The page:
An investigation by the Solidarity Center found shocking conditions, including compound-like shrimp processing plants in Asia with “armed guards” and “16-foot high barbed wired walls” – a prison-like environment. Some shrimp producers in Thailand and Bangladesh reportedly have these conditions. According to the Solidarity Center’s report, shrimp being sold by U.S. retail chains originating from questionable Asian plants with poor labor practices include retailers Walmart, Harris Teeter, and Costco. The Solidarity Center's report is called "The Degradation of Work: The True Cost of Shrimp."
DOMESTIC SHRIMP BOATS DWINDLING IN NUMBERS
With cheap Asian labor (now we are hearing reports that it’s a slave industry in Asia), the global marketplace has been flooded with aquaculture shrimp, putting some wild-caught shrimpers out of business. Those domestic shrimpers who toil at sea to catch fresh shrimp in U.S. waters, the traditional way, around the US coastline, are losing their way to earn a living. Just look at the escalating cost of fuel this year in 2008 – imagine how much more it now costs shrimpers to fuel a shrimp boat.
According to a report by North Carolina Sea Grant, starting in 2001, “cheap shrimp imports began flooding the United States market, causing prices for all types and sizes of wild-caught American shrimp to plummet. Between 2000 and 2003, some prices dipped more than 40 percent from $4.63 per pound to $2.90 [wholesale prices, not retail prices]. Add in record high fuel prices and catastrophic hurricanes in 2005, and many trawlers in the U.S. gulf and South Atlantic were forced to remain idle.”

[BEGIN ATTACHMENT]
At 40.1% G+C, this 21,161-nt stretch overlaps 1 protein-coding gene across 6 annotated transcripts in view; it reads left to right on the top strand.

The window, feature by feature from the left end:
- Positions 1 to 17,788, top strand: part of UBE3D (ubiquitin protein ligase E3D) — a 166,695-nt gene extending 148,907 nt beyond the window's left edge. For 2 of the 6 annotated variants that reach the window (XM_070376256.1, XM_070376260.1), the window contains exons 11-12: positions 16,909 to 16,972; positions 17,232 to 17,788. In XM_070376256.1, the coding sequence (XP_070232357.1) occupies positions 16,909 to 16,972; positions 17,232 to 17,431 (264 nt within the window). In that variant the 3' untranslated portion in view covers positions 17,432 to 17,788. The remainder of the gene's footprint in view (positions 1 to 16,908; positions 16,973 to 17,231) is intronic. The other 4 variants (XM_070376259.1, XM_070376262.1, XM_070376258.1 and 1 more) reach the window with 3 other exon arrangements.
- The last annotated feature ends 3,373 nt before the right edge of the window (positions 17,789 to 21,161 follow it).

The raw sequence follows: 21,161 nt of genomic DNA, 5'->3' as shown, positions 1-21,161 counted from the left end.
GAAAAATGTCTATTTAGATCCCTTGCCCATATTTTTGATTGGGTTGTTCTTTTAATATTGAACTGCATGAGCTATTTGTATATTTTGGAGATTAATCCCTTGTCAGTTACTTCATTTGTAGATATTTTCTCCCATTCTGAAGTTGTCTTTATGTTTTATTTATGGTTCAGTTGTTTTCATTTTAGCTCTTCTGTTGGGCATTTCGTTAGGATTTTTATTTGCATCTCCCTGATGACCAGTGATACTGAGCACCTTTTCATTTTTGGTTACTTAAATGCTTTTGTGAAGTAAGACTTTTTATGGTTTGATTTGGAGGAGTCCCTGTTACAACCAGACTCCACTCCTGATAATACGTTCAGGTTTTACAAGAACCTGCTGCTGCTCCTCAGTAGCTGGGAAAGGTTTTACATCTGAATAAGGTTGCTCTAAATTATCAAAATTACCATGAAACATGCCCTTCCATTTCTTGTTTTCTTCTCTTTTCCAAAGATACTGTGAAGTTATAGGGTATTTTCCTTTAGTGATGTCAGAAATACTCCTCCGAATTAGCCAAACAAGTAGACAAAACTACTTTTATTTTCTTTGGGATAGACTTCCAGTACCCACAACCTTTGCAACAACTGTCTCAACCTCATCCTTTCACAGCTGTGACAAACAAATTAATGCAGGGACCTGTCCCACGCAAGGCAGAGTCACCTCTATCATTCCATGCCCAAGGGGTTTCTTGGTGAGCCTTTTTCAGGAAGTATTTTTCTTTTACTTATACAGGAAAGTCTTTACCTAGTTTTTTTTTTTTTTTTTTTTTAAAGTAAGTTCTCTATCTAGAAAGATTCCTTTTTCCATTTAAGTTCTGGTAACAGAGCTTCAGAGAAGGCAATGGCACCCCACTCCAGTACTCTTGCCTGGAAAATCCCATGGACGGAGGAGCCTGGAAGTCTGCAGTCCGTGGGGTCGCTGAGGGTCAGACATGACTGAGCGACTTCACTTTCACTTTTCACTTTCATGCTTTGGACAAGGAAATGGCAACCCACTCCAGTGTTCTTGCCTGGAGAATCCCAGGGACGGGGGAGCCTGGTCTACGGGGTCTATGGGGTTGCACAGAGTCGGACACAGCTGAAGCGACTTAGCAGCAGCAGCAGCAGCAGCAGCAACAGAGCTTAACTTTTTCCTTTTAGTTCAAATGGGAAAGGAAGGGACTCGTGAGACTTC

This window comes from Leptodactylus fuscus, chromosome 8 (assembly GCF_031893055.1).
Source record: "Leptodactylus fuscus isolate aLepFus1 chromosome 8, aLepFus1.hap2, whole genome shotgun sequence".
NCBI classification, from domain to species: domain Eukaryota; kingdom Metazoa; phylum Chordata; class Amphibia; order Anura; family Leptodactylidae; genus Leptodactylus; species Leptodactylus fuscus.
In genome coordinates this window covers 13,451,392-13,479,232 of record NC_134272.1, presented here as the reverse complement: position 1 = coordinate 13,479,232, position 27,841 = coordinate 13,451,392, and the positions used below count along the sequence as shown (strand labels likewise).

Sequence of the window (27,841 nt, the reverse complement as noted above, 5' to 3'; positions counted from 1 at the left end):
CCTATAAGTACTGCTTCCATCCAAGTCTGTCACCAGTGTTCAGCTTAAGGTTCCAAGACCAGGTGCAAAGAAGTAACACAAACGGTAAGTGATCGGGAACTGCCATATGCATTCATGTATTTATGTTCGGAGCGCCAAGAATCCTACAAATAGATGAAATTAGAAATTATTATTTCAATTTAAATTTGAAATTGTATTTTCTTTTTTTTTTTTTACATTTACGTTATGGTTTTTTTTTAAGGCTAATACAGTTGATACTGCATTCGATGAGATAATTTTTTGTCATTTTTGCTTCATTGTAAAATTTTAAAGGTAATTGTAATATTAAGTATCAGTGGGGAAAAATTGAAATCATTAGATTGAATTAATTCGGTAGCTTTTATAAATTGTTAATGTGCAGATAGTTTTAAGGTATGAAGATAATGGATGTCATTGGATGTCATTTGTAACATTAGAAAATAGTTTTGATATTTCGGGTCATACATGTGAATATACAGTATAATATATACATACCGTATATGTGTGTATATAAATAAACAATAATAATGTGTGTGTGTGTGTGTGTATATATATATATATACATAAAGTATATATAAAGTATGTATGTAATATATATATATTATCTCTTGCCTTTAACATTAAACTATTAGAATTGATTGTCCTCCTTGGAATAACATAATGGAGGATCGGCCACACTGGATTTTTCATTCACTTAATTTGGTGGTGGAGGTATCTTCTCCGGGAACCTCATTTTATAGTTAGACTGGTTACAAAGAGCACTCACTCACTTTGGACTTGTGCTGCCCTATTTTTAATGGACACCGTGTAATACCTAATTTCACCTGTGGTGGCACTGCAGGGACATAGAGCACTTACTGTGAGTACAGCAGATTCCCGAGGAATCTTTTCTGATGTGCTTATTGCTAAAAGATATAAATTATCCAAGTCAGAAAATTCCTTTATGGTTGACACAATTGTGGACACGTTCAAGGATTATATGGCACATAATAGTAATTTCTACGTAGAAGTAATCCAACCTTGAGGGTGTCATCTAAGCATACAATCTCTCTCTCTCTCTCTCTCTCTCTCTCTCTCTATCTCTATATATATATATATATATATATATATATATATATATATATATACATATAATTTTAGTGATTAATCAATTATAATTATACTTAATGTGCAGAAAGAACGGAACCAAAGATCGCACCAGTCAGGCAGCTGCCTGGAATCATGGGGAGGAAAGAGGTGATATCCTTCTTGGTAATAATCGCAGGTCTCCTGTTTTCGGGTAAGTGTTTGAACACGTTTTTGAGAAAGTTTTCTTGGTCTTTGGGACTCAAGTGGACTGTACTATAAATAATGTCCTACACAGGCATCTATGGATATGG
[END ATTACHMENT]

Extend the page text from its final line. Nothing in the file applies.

LOCAL SEAFOOD MARKET, ATLANTIC SEAFOOD, FERNANDINA BEACH
I was glad to see others buying shrimp at Atlantic Seafood, too. A foursome of senior gentlemen (who appeared to have just left the golf course), were there buying a shrimp feast. Golf and shrimp – what a great combination on Amelia Island.
CASUALTY OF ASIAN SHRIMP IMPORTS?
FOOD FOR THOUGHT
So think twice when you buy shrimp. Ask what kind of shrimp you’re getting (domestic vs. imported, aquaculture vs. wild-caught). If it costs more for American wild-caught shrimp, isn’t it worth it for a higher-quality product, and at the same time support the American shrimping industry? While the height of the local shrimping season is during the cooler months of the year, wild-caught, domestic shrimp is a product you can buy year round in the U.S.
WHEN DINING OUT, ASK FOR WILD-CAUGHT AMERICAN SHRIMP
Many of the finest chefs would agree that wild-caught shrimp is the only type of shrimp to serve discerning diners. For example, Chef Emeril Lagassae of Food Network reportedly uses only wild-caught American shrimp in his restaurants and frozen food products. There’s actually a certification for Wild American-caught Shrimp. “Certified Wild American” shrimp is a sign of quality -- the shrimp harvester or processor has been approved by Wild American Shrimp, Inc. (WASI), having met strict quality standards and passed US environmental and food regulation standards. WASI is the marketing arm of the Southern Shrimp Alliance (SSA). WASI and SSA represent harvesters, processors, and distributors.